Taheri bases his argument on the fact that the words democracy and politics don’t exist in any original sense within the Arab world.  The idea that democracy, or a government by the people, should be allowed to exist, counters Islam’s decree that only Allah’s rules should govern humans.  Additionally, there is a long history of divine laws being interpreted by religious experts, who have the training and knowledge needed to govern according to those laws.  These views, while based off a more fundamentalist understanding of Islam, reflect many of the original arguments made about the lack of democracy in Latin America, a continent strongly influenced by traditional ideas of Catholicism.  Even within the United States, there were a number of fears similarly articulated about former President John F. Kennedy, the only Catholic American president ever elected: could he serve the nation properly, while his religion dictated that he obey the Pope’s edicts?

Dr. Kendhammer’s work provides an opposing viewpoint: many Muslims do want democracy, albeit a more simplified version, wherein social justice and economic equality are given priority.  These views actually reflect a number of similar beliefs about democracy found in neighboring African countries wherein democratic ideals aren’t widely understood (a less educated perspective of democracy).  The interviews in Nigeria reflect a lack of a traditional democratic “civic culture,” though I would argue that, as Tocqueville did, many of the more traditional American democratic ideals originated from Christian beliefs: why should Islam therefore not provide a base on which to found a somewhat democratic society?  “Muslims Talking Politics” additionally underscores that most Muslim prefer the “spirit” of sharia to the strict interpretation of it, allowing for the opportunity to at least re-examine the possibility of democracy within the Arab world.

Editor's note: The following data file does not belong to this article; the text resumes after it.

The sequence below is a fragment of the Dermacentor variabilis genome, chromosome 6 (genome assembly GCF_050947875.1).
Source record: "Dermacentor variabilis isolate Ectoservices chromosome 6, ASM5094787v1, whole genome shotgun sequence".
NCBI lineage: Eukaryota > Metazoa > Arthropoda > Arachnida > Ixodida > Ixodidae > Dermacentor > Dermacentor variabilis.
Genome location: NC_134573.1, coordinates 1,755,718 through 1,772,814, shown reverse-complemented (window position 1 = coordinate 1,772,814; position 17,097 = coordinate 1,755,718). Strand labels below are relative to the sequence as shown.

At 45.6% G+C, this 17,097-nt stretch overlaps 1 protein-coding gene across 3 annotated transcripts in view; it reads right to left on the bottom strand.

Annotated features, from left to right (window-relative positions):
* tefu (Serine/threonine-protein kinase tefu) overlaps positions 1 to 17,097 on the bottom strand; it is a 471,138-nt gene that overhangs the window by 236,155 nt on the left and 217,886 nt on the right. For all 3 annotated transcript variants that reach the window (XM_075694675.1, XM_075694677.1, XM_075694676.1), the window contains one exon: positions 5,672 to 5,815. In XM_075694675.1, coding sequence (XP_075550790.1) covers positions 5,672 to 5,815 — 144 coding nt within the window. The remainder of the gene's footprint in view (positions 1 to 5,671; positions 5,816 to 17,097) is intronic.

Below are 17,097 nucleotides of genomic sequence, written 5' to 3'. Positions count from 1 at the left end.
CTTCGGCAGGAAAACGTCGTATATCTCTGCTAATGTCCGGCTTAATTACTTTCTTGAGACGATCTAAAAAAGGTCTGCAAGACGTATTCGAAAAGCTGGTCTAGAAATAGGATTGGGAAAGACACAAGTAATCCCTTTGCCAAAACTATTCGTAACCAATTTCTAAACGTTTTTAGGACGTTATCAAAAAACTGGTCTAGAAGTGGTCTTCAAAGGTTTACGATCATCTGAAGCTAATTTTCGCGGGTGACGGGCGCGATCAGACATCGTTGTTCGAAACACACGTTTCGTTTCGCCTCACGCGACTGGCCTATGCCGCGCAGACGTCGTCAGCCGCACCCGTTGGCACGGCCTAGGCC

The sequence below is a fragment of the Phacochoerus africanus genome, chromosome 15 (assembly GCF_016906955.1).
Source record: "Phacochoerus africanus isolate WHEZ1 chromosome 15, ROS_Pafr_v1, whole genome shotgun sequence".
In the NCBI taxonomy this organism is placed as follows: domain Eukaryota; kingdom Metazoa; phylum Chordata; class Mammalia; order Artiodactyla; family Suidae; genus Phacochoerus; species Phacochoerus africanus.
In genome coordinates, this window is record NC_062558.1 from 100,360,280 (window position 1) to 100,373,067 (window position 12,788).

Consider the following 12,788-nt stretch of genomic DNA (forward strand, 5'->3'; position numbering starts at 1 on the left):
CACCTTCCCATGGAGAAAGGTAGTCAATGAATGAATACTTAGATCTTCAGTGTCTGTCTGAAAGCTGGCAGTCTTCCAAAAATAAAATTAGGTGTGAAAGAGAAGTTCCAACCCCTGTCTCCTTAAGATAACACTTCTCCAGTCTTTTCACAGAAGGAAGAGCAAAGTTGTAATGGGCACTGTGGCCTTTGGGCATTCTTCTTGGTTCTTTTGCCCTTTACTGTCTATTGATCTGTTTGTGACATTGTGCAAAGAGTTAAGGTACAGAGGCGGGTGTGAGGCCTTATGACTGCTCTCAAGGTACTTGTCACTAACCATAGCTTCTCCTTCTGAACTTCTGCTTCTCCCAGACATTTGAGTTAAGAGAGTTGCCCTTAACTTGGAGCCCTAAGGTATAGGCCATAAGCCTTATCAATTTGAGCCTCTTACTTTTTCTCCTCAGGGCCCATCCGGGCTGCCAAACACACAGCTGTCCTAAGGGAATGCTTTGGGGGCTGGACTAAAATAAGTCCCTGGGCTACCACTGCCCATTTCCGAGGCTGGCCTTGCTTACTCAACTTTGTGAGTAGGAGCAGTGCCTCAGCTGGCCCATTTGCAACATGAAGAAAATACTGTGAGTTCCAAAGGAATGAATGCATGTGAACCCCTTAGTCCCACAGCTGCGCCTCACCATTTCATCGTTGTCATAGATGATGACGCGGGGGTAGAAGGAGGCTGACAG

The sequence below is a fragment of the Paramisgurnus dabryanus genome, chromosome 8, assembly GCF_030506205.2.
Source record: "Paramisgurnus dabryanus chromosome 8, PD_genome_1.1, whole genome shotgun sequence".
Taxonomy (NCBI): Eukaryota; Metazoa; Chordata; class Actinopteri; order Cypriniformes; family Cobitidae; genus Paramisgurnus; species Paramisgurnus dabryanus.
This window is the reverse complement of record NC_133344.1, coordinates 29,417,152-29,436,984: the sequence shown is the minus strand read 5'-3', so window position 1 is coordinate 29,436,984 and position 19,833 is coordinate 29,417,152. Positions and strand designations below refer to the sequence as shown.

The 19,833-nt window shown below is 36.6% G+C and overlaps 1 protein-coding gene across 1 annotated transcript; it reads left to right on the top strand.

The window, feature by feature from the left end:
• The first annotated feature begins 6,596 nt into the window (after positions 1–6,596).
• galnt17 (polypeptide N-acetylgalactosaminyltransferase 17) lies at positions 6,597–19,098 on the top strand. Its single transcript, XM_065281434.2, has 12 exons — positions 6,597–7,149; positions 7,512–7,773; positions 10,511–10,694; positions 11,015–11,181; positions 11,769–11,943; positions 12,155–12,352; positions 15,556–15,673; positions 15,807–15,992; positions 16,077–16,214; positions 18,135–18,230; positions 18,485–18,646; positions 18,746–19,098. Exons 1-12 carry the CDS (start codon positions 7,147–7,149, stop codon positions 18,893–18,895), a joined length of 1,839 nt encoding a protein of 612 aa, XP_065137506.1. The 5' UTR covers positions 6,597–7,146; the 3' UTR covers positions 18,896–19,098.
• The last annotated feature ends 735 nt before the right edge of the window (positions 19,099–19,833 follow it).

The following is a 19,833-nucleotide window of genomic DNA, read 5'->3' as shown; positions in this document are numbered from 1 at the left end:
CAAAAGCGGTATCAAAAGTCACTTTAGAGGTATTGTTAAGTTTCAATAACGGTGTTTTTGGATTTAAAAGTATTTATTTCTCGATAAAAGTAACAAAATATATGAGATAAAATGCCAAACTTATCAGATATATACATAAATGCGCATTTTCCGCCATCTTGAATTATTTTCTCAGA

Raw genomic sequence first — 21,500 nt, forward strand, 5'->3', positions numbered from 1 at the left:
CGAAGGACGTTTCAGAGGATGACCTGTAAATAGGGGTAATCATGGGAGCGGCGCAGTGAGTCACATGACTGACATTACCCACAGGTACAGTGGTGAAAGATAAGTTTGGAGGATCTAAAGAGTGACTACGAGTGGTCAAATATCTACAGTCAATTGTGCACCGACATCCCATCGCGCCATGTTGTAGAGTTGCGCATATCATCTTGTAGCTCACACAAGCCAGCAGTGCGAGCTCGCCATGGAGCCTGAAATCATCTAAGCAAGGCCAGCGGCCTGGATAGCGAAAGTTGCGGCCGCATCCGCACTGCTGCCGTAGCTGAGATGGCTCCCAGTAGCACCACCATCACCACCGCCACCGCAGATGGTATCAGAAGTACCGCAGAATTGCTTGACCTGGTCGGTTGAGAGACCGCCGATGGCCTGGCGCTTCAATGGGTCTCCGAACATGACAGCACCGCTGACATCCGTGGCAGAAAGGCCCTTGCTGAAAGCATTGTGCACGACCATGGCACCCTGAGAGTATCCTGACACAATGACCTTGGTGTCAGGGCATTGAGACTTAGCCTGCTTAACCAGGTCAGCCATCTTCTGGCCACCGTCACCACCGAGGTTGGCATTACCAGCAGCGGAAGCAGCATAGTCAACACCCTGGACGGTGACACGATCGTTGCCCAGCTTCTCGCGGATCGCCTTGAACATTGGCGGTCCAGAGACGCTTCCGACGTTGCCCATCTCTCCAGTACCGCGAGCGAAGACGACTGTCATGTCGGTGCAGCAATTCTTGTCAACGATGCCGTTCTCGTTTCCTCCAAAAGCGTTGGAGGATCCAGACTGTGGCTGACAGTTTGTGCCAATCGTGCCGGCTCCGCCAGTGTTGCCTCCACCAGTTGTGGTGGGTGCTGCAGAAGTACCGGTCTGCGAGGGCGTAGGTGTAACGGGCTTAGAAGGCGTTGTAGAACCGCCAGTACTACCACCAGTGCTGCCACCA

It is important to note that separation of church and state is what has allowed most Western nations to continue their democratic paths for so long.  Although originally based on many Christian ideals, it was ultimately decided that this separation was required within the United States, along with checks and balances, to keep the government accountable.  In this case, it seems to me that if Muslim communities were able to back the idea of focusing on the “spirit” of the law, there would at least be the possibility of a “hybrid” democracy, wherein government is accountable and free elections are held (even if there are religious leaders up for election).  If these countries were to at least begin the path to democracy, they may realize that a more moderate Islam can serve as a basis for civic culture without compromising their religious ideals.